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Seeds of Change

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The growing movement in Vermont to halt the spread of genetically modified organisms took another step forward last week. The Vermont House of Representatives overwhelmingly approved a bill that would mandate manufacturers of genetically engineered seeds to label their products as such. "The Farmers' Right-to-Know Act," H-777, legally defines GE seeds as different from conventional seeds and requires biotech companies to report their annual sales to the state Agency of Agriculture. The bill, which is the first of its kind in the country, is expected to pass in the Senate and be signed into law by Governor Jim Douglas.

A second measure, known as the "Farmer Protection Act," would shift liability from the farmer to the seed manufacturer for any "genetic pollution" damage caused by seeds or pollen spreading from one field to another. That bill, S-164, passed the Senate 29-0, but has since stalled in the House Natural Resources Committee. It could still hitch a ride out of the House on another related bill. A third piece of anti-GMO legislation would impose a statewide moratorium on all GMO crops until long-term safety tests can prove they're safe. Thus far, 79 Vermont towns have passed resolutions asking lawmakers to call a "time out" on GMOs.

All three bills are being watched closely not only in Vermont but around the world, where politicians hope to use them as models for their own GMO regulations. It's part of a global movement to rein in a largely unregulated biotech industry, whose genetic tinkering raises serious public concerns, from its impact on genetic diversity and the environment to possible health consequences for humans and animals.

On April 17, Vermont's anti-GMO activists will take their message to the U.S.-Canada border for a rally in Derby Line to mark the International Day of Farmers' Struggle. Expect the requisite fiery speeches, rocking music, street puppets, GMO-free munchies and other hoopla warning about the many dangers of growing and eating Frankenfoods.

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Urban Outfitters' latest marketing gimmick was a line of shirts proclaiming that "Voting is for old people." Tell that to the folks at Generation Vote, a new Burlington-based nonprofit group that was formed by high school and college students from around the state who want to boost voter registration among 18- to 34-year-olds. Generation Vote was modeled largely after Rock the Vote, the nonpartisan, nonprofit organization formed in 1990 in response to growing attacks on free speech and artistic expression.

Generation Vote's first-ever event will be a fundraising concert at the University of Vermont on Friday, April 23. The show, which will feature a diverse lineup of local and regional acts who are donating their time, will also include a speech by Rock the Vote President Jehmu Greene. Greene is a Washington, D.C., native who grew up in Austin, Texas and has appeared on such news shows as CNN's "Inside Politics," "360 with Anderson Cooper," and Fox News' "The O'Reilly Factor."

As the daughter of Liberian political exiles, Greene has a pretty serious rap on the realities of war, social disorder and the importance of getting young folks dialed into the democratic process. Greene will be introduced by Burlington Mayor Peter Clavelle, who will likely take the opportunity to remind the crowd there's a gubernatorial election coming up in November. For more info on the concert, or to join Generation Vote, contact Jill Krowinski at 802-363-3907.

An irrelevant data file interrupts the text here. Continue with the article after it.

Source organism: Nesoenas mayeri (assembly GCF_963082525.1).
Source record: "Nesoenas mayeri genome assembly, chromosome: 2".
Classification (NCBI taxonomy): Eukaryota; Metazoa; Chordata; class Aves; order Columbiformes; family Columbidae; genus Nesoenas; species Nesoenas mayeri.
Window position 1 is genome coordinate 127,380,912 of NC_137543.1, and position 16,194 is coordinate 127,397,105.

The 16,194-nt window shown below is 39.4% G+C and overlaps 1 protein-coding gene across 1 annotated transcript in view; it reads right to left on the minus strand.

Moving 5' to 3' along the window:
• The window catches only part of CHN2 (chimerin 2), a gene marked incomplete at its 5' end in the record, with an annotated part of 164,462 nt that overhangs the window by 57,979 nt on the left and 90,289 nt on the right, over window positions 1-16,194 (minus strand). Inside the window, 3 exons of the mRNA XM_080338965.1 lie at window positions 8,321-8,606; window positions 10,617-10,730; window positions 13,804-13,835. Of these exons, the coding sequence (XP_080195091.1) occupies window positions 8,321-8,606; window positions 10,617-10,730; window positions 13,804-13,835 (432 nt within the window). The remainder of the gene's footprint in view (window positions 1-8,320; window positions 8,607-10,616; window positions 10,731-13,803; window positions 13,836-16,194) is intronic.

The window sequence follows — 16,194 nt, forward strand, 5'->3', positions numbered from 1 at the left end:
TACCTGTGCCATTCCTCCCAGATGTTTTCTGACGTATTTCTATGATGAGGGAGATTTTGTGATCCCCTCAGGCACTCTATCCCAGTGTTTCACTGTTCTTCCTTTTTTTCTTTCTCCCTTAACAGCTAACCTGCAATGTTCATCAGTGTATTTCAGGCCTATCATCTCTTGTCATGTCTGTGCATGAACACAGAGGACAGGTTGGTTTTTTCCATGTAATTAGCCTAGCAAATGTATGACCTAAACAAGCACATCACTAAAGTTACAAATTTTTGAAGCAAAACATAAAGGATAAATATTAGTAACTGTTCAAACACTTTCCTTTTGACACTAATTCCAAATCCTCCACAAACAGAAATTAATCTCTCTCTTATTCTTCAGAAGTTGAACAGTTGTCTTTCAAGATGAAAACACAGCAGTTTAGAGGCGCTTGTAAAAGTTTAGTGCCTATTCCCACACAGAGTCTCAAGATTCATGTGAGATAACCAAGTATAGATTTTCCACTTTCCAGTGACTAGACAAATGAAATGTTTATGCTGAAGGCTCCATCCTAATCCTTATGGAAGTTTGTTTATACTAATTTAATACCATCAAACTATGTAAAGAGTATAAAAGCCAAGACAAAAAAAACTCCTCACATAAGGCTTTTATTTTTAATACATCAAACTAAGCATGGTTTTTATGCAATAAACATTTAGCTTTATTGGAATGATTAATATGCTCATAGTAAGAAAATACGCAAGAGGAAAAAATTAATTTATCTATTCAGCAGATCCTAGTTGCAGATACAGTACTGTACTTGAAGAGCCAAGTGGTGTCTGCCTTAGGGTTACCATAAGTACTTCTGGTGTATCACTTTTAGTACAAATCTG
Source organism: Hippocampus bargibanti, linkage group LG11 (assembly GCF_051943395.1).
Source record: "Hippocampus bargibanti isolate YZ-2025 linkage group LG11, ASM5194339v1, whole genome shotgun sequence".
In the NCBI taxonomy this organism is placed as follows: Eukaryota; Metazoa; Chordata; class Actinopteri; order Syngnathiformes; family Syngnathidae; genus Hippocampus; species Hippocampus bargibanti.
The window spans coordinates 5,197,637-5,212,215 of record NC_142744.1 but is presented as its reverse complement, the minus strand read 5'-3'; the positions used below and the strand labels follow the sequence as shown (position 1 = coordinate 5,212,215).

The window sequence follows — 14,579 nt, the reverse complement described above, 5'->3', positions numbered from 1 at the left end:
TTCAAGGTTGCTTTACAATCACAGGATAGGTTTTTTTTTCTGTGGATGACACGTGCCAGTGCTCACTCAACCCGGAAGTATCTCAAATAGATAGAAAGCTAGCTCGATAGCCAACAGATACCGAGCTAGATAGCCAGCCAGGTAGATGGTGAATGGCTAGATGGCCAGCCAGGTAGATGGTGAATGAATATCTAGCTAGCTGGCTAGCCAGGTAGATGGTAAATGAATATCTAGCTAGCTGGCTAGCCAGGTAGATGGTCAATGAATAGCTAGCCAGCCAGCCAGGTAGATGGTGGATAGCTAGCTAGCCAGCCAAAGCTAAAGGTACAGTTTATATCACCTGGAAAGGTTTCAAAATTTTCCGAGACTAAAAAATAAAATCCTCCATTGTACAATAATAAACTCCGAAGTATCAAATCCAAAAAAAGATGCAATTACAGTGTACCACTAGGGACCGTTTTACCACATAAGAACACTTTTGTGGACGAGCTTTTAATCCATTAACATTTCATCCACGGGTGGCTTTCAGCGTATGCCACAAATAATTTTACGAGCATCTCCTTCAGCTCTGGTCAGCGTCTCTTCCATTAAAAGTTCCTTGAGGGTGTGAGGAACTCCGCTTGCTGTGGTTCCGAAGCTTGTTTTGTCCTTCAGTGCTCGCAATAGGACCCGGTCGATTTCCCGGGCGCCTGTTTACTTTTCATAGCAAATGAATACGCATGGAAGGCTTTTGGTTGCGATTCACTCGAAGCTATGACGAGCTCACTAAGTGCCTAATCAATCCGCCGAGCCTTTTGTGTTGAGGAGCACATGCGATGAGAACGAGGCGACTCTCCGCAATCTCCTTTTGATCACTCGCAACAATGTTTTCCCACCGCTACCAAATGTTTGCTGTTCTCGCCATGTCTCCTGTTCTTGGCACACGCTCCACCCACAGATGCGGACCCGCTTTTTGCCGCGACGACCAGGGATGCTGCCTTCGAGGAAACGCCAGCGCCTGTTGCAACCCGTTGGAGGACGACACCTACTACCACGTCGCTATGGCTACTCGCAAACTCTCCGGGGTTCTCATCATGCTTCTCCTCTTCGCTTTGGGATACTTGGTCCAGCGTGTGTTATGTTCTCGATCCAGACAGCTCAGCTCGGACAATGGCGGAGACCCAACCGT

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Speaking of rocking the house, the birthplace of Vermont's most prominent Civil War hero goes on the auction block in a few weeks. William Wells, who was born and raised in Waterbury, enlisted as a private in the First Vermont Cavalry and eventually rose to the rank of general. He was awarded the Medal of Honor for his courage at Gettysburg, where a statue of him still stands. A similar statue in Burlington's Battery Park commemorates his military career, as does a plaque in the Statehouse.

Well's house in downtown Waterbury Village was built in 1831 and served as his home before and after the war. It was later sold to another prominent Vermont family, the Randalls, whose daughter, Pearl Randall Wasson, went on to become UVM's first dean of women.

In recent years, the house has lost some of its luster -- as the Gateway Motel, a seedy and decrepit inn for transients and low-income residents. Its owners, a Long Island couple, still owe the town thousands in back taxes. Local police say that over the years they've received numerous complaints about the place, and state fire inspectors cited it for repeated safety-code violations. So it came as no surprise when the motel was gutted by a fire in December 2002.

But some Waterbury residents and low-income housing advocates are trying to save the Wells House from demolition or commercial developers who might turn it into a gas station or a fast-food restaurant. On Town Meeting Day last month, voters gave village trustees the okay to spend up to $300,000 to purchase the property. But anything can happen at auction, and the place needs a serious overhaul, including a new roof. "It doesn't have to be restored to its pristine pre-Civil War condition," says Tom Stevens, vice-president of a local historic preservation society called Revitalizing Waterbury. "It's more about preserving the aesthetics of the streetscape and the potential for tourist value."

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